Monday, August 07, 2006


Last week, two candidates won election to the State Board of Education in Kansas who are opposed to teaching both sides of the evolution controversy. They knocked off two more conservative candidates, who were for teaching kids why there is a controversy in the first place.

You know: they wanted kids to learn math and statistical concepts from intelligent design such as "irreducible complexity." That's a theory, backed up by plenty of hard science and math, that things interact and work so amazingly well in critters from humans down to microbes that it can't all have arisen by random chance, but had to be designed. It refutes the theory of evolution very well. But now, most likely, it'll be expunged from Kansas classrooms. And that's a shame.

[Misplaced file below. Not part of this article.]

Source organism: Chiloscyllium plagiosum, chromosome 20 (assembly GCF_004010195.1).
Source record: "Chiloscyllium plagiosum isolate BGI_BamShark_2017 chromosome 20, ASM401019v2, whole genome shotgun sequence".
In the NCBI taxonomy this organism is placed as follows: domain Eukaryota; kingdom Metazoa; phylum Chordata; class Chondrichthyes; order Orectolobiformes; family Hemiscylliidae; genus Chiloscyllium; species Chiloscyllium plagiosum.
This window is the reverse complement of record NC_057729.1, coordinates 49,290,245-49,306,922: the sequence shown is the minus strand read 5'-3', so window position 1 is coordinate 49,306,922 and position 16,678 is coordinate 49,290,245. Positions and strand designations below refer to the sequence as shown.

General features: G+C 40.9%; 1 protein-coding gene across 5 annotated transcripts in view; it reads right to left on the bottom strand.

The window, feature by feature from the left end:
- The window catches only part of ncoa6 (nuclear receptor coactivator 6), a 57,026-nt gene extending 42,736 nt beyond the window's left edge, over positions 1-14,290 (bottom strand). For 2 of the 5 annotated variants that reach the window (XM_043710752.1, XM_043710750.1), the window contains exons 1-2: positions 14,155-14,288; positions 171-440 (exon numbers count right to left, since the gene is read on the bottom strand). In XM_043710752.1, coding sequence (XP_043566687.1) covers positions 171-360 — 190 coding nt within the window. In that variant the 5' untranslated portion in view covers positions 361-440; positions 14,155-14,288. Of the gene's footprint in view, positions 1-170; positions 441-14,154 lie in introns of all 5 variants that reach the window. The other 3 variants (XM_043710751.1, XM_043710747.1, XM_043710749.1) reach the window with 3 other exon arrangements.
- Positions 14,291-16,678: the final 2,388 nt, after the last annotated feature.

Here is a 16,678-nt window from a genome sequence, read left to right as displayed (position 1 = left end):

The two candidates who lost were up against a concerted effort by the mainstream media in and out and Kansas, and Kansas Citizens for Science, a nasty special-interest group. They spent beaucoup bucks in a smear campaign aimed at discrediting the two as being "intellectually challenged" and religiously-motivated. Ironically, the science standards they backed were actually more scientific, since they left room for debate over such an important matter as the origin and development of life. And they were written by people who hold doctoral degrees in the life sciences.

What's a parent to do in Kansas, or in Nebraska and the other states in which this censorship has taken place? Undertake a "do it yourself" campaign: if they won't teach Junior the truth about science in school, you'll have to get books and visit websites and do it yourself.

Get started at www.discovery.org

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